Later the palace saw the reign of Maharaja Man Singh II, yet again an adopted son and heir to the throne after the death of Madho Singh II. At a tender age of 11, Sawai Man Singh II became the ruler of Jaipur (1922-1949), and the last one to do so, after the state acceded to the dominion of India. The Maharaja made the Ram Bagh his residence in 1925 after he married Maharani Gayatri Devi of Kooch Behar, his third and most beloved wife. The maharaja then had the palace renovated for his new bride and has her quarters designed by the Hammonds of London. But soon after India got independence, the privy purse of all maharajas and princely states was limited by the Government of India and thus it became difficult to maintain the cost of such a huge and magnificent building serving only as a royal accommodation for the couple.
The Maharaja then, ahead of his time, decided to convert the Rambagh Palace into a luxury hotel in 1957 run by the royal family itself. The Palace was expanded in 1968 but later on The Taj Hotels took it under its management in 1972 and since then the luxury hotel cum palace has been successfully running under the aegis of the Taj Group.
The entry into the palace itself is none less charismatic and royal. We find the guards decked up in tradition Indian red Pagri(head gear), black button-down long jacket with fitted pants underneath, and boots. The guards would welcome you with traditional ‘namastey’ and adding a warm and welcoming smile to it. As I alighted out of my car and entered the reception, I noticed the beautiful glass door carved out in wooden frame. Though these structural changes are the later works of expansion of the palace but still resonate the elegance of the royal taste.
I passed through the corridors of the palace with checkered marble floors in black and white, reaching in front of the huge and sprawling open lawns with peacocks frolicking in the palace gardens. And it is particularly strange as the birds are not afraid of the humans present their! They strut and stride in and around the lawns and near the guests making the surroundings even more serene and beautiful. I had a few fun pictures of myself with the national bird of India in such close proximity!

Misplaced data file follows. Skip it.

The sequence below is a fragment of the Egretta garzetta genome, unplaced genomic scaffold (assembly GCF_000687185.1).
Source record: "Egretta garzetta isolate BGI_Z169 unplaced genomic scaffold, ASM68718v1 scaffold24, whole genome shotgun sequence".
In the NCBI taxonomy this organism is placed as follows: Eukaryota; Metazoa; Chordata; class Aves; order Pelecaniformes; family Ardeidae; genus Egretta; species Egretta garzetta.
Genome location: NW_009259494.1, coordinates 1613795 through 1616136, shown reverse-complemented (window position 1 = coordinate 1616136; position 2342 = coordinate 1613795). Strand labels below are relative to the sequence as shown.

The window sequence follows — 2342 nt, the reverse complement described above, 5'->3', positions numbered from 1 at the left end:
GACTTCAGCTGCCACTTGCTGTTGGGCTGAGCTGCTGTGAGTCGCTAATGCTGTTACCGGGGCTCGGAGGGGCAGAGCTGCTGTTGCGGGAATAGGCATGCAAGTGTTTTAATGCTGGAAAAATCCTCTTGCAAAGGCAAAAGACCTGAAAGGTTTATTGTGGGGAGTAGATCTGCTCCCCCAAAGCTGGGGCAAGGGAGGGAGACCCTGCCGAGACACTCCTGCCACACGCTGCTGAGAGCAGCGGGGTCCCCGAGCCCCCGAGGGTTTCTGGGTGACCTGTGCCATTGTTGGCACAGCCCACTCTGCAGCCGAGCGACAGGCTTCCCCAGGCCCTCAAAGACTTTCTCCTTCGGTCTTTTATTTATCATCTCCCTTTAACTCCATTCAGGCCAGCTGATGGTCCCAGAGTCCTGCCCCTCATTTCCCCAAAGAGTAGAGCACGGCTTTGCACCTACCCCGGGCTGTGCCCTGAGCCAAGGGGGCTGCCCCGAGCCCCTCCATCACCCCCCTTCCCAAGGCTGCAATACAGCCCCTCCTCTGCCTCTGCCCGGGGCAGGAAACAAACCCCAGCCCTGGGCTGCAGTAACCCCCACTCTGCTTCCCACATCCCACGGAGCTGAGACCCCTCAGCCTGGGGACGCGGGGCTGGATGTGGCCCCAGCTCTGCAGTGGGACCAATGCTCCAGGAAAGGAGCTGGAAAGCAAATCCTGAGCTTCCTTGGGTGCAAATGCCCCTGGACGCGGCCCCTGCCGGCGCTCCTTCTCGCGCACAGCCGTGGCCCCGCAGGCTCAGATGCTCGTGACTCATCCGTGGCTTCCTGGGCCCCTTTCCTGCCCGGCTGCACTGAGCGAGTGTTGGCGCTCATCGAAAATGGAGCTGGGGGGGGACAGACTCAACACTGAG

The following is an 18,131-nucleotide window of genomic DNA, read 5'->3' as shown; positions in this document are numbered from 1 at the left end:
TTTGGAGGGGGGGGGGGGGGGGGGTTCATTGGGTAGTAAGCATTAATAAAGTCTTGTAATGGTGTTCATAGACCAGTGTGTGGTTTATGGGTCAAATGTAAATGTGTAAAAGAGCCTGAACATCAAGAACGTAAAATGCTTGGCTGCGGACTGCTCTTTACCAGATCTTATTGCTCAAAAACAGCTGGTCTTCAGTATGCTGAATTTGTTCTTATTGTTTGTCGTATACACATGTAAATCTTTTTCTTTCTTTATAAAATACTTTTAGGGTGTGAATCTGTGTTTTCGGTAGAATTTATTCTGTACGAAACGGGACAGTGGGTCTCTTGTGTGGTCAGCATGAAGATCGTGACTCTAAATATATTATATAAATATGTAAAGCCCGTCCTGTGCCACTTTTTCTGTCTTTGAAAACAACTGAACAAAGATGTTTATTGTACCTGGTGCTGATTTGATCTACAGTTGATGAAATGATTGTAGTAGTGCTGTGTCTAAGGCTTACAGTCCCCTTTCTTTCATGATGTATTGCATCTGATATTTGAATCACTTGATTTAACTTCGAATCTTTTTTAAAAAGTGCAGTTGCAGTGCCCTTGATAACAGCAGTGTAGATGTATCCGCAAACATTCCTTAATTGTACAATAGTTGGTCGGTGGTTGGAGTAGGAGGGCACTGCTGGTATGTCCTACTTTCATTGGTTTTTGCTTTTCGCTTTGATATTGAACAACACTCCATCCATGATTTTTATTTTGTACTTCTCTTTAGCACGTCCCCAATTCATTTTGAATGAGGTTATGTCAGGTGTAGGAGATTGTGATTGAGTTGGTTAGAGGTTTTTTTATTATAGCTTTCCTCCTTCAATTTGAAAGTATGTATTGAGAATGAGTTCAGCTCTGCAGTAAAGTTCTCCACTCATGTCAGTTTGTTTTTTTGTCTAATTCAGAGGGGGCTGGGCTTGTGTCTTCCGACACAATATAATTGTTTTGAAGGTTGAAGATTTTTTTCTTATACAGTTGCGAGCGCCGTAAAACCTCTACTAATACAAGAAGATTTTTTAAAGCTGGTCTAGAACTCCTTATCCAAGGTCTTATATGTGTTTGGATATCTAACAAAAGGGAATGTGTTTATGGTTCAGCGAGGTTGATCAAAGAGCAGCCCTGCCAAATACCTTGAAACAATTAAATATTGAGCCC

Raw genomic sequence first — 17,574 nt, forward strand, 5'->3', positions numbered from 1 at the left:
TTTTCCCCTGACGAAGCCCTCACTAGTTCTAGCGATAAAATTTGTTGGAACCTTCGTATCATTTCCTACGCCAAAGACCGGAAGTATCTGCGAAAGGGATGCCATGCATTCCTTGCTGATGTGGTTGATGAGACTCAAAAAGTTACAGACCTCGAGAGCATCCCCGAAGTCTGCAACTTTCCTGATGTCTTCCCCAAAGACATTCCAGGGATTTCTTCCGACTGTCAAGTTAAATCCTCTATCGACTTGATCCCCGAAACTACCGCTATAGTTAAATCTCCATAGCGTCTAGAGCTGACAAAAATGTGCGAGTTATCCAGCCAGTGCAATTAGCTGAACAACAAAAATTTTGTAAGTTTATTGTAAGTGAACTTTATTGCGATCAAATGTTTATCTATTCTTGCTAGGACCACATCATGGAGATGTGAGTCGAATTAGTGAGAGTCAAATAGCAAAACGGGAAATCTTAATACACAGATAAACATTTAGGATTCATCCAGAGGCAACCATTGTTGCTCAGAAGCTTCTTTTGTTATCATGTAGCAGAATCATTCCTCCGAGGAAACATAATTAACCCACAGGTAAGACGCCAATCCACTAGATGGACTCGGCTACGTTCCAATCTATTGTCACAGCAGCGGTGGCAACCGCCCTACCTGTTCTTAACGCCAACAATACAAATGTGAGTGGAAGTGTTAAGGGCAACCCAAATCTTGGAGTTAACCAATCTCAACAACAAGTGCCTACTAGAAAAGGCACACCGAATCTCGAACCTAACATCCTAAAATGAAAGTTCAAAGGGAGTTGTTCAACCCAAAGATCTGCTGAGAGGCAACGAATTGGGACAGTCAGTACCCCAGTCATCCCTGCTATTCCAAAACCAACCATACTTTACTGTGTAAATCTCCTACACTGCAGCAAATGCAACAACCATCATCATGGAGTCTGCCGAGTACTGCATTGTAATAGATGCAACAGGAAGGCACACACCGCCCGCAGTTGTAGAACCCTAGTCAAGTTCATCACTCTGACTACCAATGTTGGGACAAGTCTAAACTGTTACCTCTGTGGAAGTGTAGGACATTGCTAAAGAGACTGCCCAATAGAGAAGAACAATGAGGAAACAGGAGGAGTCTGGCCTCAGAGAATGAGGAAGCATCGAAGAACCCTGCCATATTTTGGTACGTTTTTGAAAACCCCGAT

The palace has a Rajput Room and Suvarna Mahal, the two restaurants facing each other. The Rajput Room is an all day dining restaurant serving multi-cuisine. It is beautifully decorated in traditional Rajput style and also has a huge portrait of Gayatri devi in its inner dining area. I always feel fascinated by her beauty and the pride that she carries in the traditional Indian attire, the saree.
Another restaurant cum dining hall is the Suvarna Mahal, specializing in Indian cuisine, situated just opposite the Rajput Room. The restaurant was a banquet hall once, decorated into traditional Indian grandeur, warmly lit.
The palace also has a contemporary style restaurant, STEAM, running inside a restored steam engine, and a platform redone in Victorian style station. We had the pleasure of having dinner in one of the compartments of the train too.
The food was awesome and a few sweet dishes were a real treat for my taste buds. This is the only restaurant which is open for all, whether a guest staying at the palace hotel or just a visitor.
It was evening and the palace came alive yet again in the lamp lights of yellow hues. The whole structure looks very elegant in the evening lights making it a beautiful indo-gothic architectural archetype, which was once the commonly used architectural adopted by British in 19th century India.
My trip to Jaipur was a short one this time and I could manage to quickly have a glance of the palace in a span of few hours. But there is a lot more to look for in the Rambagh Palace if given time enough. You can only feel the royal charisma when you plan a stay at the property and see for yourself the beauty of the heritage building turned into a successfully running high-end luxury hotel.
I would update my readers with new things that I found in the Palace; the next time I plan a visit. Till then, enjoy the pictures.
let me know how you find the pictures. Do share your experiences of visiting such palaces. I would love to hear them all!!